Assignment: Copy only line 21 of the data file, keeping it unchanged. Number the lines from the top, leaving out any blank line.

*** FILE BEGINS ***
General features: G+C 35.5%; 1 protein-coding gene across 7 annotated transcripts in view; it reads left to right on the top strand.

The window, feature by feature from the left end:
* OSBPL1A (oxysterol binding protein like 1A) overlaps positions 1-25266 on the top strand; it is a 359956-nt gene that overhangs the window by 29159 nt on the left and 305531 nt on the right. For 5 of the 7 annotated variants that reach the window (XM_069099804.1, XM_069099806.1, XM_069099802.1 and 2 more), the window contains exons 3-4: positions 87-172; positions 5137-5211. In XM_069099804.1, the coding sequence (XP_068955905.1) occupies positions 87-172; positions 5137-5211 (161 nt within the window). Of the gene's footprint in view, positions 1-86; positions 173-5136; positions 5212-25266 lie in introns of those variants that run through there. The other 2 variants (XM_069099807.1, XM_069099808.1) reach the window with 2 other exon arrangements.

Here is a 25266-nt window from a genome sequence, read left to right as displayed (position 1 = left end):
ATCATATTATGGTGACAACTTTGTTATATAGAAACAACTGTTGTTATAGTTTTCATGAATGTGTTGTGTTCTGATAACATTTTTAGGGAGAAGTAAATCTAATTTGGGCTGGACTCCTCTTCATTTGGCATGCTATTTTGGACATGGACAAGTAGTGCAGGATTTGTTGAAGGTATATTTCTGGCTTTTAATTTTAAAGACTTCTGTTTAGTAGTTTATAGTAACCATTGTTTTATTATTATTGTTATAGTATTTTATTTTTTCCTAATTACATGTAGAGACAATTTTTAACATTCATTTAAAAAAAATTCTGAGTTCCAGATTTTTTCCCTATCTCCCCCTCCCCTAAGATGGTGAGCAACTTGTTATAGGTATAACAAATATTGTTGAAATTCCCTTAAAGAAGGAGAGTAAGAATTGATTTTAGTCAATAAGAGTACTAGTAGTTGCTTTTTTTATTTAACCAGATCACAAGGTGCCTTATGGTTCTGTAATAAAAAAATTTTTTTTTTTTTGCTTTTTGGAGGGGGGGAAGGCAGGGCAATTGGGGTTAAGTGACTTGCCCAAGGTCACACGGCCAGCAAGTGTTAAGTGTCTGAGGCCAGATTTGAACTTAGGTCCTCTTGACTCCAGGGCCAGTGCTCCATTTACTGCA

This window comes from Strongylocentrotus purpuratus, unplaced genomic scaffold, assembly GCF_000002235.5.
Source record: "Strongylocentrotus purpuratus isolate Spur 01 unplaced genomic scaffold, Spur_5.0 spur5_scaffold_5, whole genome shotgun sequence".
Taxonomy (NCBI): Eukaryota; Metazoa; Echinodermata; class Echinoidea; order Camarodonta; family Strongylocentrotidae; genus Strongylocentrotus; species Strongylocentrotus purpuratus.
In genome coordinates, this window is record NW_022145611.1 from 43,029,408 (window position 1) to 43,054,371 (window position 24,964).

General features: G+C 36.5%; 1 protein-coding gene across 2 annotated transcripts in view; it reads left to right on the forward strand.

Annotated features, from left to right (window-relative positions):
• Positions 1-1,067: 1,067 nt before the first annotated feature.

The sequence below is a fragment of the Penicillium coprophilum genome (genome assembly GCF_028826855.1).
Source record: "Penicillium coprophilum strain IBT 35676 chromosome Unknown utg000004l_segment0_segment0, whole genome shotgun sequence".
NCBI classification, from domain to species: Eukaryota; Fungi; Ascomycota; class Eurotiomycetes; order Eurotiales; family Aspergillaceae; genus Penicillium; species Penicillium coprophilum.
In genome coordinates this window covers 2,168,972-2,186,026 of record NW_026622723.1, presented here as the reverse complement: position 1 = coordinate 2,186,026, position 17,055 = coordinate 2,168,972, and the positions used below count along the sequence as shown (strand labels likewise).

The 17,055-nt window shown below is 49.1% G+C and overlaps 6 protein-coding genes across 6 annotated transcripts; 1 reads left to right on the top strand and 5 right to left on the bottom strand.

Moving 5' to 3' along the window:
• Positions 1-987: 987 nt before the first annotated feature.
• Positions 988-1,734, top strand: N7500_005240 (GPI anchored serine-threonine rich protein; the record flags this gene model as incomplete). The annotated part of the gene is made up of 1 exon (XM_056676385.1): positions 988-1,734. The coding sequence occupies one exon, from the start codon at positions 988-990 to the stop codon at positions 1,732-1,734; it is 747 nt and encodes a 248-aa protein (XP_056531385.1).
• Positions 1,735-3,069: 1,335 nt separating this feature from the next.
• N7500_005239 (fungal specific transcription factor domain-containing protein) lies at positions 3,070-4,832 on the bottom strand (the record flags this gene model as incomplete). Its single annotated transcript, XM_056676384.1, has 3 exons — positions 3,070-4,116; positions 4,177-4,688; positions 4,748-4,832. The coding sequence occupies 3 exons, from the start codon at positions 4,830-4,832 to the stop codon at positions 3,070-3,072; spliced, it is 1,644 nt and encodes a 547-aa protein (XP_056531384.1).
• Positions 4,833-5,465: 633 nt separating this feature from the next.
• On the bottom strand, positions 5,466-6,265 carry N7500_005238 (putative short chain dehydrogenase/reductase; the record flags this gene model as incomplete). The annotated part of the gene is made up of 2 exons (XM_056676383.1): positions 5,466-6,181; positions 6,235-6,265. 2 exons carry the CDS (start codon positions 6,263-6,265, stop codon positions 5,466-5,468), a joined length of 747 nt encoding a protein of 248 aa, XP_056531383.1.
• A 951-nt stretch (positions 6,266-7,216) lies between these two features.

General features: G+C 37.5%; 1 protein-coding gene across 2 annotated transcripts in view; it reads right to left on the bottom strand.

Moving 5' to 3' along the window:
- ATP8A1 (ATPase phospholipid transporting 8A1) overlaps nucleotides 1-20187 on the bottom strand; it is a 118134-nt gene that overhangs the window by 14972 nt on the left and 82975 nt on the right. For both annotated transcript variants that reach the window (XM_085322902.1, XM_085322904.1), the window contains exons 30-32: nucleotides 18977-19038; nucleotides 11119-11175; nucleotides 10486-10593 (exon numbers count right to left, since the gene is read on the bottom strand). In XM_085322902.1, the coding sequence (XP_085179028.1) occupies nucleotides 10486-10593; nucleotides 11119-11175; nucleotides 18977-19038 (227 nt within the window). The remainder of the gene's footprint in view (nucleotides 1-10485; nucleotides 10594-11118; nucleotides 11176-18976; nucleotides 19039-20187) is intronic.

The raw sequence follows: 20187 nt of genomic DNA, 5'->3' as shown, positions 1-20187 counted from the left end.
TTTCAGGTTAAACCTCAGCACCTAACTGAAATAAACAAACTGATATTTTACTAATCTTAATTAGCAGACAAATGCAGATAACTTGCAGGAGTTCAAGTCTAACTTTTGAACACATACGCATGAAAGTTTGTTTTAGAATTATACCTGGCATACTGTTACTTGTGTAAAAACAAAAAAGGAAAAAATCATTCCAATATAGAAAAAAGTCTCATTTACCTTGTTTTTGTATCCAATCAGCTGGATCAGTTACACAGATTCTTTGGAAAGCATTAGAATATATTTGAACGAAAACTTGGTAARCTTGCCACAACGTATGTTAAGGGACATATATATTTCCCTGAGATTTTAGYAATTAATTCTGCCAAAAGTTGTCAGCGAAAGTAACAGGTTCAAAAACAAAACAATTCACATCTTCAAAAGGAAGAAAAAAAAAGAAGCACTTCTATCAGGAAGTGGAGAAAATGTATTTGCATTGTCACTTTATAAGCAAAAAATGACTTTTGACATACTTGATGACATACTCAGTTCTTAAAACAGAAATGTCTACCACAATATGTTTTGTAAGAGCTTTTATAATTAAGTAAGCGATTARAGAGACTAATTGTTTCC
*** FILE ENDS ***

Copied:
• Positions 1,735-3,069: 1,335 nt separating this feature from the next.